Last week I wrote about the Facebook IPO and how I felt that for the company the shift to stock price metric tracking was a big deal. I said that there has been a shift from what Facebook was and could be to the broader public to how all of its actions impact the stock price for the company. Today, in an article on Forbes they published an article about the impact of what you measure and how it impacts later choices. One of the things they didn’t mention was how frequently this measure or metric is reported. These all matter.
Looking at Facebook, I think it’s rather clear why Zuckerberg has publicly stated that he doesn’t care about the stock price of the company. Stock price is continually reported and when major milestones are passed, either in the positive or negative, everyone is talking about it. Apparently, Facebook dipped below $30/share today. Is this the end of the world? No, but it does mean that a lot of people have lost a lot of money.
Let’s look at stocks. Do they truly reflect the value of a company? I, personally, don’t think so. There are so many factors that shift the price of a given stock in a week, that it’s impossible for the value of the company to fluctuate in such a manner. However, the price of a stock does impact what a business is able to do. Companies are able to leverage their stock values for loans and interest rates, which means that a company can suddenly gain or lose market capital if the stock market swings for something completely unrelated to them and investors sell of their stock.
Despite the fact that, at best, there’s a loose correlation between the actual value of a company and the price of its stock, CEOs are held accountable to this metric by investors. Now, maybe some CEOs do ignore the value like Zuckerberg plans on doing (I’ve heard Jeff Bezos from Amazon does), however, when it’s continually reported and discussed it likely will change some behavior even if the CEO does their best to ignore the stock price. Even if the CEO does ignore it, in many cases the board or the investors will not. They may take serious action if the CEO does not work to ensure that their metric, stock value, continues to increase.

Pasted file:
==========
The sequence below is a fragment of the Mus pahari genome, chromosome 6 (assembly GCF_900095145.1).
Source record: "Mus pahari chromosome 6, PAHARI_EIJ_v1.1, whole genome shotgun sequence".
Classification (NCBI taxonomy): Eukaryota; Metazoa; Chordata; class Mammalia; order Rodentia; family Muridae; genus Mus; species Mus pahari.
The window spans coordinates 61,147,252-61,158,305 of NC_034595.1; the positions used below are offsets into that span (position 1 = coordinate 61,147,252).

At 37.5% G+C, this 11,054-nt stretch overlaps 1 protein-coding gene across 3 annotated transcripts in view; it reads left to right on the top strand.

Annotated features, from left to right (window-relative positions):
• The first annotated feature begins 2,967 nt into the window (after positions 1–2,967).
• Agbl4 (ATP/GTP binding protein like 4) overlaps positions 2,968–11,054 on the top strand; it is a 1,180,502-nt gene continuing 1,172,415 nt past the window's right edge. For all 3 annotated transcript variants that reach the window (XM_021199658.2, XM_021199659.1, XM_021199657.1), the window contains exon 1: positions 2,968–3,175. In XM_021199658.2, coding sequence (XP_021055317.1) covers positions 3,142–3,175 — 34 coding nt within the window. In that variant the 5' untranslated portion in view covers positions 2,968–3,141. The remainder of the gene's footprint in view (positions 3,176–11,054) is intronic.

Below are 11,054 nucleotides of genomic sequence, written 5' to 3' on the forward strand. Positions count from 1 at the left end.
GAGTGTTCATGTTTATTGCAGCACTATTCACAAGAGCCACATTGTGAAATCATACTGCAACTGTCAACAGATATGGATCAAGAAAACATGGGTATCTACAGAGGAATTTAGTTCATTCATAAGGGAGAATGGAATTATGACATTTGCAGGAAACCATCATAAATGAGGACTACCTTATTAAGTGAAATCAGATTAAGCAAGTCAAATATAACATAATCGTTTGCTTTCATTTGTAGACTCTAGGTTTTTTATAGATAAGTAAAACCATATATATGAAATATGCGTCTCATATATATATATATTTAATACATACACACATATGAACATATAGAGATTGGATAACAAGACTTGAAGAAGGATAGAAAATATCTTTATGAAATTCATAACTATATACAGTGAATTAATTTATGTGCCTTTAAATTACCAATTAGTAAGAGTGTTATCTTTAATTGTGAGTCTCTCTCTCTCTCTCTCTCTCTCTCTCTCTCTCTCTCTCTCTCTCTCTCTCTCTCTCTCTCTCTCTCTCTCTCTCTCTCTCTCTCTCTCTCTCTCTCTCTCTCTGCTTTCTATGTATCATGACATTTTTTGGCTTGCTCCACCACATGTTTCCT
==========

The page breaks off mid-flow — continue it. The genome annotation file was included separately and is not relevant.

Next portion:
However, this may drive the wrong behavior. Tracking the wrong metric may be answering the wrong question. What increases our stock price may not be the same answer to what keeps our company competitive. A company that reduces work force to cut expenses for the end of the year, may seriously be hampering their ability to compete over the next few years. The change will likely bolster the performance of the stock in the near term but will likely lead to greater drops in the medium or long term.
Company management should not solely be measured on stock price alone and neither should a company. As much as I dislike Facebook and Mark Zuckerberg, Facebook is a company that actually has more value than simply its bottom line. It is able to create new networks and new places for activists to work. Now is this likely to continue? I don’t know. Could another company come along and beat them at it? Definitely. That’s why Facebook bought Instagram and will likely buy other companies that could threaten their market space.